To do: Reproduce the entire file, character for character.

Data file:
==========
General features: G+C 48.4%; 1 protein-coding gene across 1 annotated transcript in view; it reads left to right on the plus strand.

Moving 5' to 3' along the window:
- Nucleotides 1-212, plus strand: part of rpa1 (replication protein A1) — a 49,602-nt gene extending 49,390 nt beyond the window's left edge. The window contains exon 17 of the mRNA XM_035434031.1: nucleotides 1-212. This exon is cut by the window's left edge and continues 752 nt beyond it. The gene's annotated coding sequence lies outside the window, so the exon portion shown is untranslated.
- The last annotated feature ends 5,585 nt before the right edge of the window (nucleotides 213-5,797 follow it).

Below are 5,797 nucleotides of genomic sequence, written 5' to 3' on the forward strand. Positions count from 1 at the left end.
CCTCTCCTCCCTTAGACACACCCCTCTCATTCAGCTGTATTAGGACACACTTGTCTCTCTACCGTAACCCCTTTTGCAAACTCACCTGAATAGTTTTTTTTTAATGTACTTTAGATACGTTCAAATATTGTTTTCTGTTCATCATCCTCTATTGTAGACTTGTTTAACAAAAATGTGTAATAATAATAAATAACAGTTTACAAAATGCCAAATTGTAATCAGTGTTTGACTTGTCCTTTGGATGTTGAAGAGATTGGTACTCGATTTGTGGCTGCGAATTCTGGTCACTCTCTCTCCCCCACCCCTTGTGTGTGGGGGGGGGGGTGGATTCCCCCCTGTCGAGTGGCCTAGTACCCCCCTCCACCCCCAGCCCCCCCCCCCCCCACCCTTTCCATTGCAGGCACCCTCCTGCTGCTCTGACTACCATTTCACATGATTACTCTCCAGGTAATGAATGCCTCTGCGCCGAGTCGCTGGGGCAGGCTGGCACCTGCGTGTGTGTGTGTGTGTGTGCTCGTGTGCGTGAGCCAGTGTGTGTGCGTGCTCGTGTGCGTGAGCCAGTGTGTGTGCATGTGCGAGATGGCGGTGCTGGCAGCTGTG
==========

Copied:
General features: G+C 48.4%; 1 protein-coding gene across 1 annotated transcript in view; it reads left to right on the plus strand.

Moving 5' to 3' along the window:
- Nucleotides 1-212, plus strand: part of rpa1 (replication protein A1) — a 49,602-nt gene extending 49,390 nt beyond the window's left edge. The window contains exon 17 of the mRNA XM_035434031.1: nucleotides 1-212. This exon is cut by the window's left edge and continues 752 nt beyond it. The gene's annotated coding sequence lies outside the window, so the exon portion shown is untranslated.
- The last annotated feature ends 5,585 nt before the right edge of the window (nucleotides 213-5,797 follow it).

Below are 5,797 nucleotides of genomic sequence, written 5' to 3' on the forward strand. Positions count from 1 at the left end.
CCTCTCCTCCCTTAGACACACCCCTCTCATTCAGCTGTATTAGGACACACTTGTCTCTCTACCGTAACCCCTTTTGCAAACTCACCTGAATAGTTTTTTTTTAATGTACTTTAGATACGTTCAAATATTGTTTTCTGTTCATCATCCTCTATTGTAGACTTGTTTAACAAAAATGTGTAATAATAATAAATAACAGTTTACAAAATGCCAAATTGTAATCAGTGTTTGACTTGTCCTTTGGATGTTGAAGAGATTGGTACTCGATTTGTGGCTGCGAATTCTGGTCACTCTCTCTCCCCCACCCCTTGTGTGTGGGGGGGGGGGTGGATTCCCCCCTGTCGAGTGGCCTAGTACCCCCCTCCACCCCCAGCCCCCCCCCCCCCCACCCTTTCCATTGCAGGCACCCTCCTGCTGCTCTGACTACCATTTCACATGATTACTCTCCAGGTAATGAATGCCTCTGCGCCGAGTCGCTGGGGCAGGCTGGCACCTGCGTGTGTGTGTGTGTGTGTGCTCGTGTGCGTGAGCCAGTGTGTGTGCGTGCTCGTGTGCGTGAGCCAGTGTGTGTGCATGTGCGAGATGGCGGTGCTGGCAGCTGTG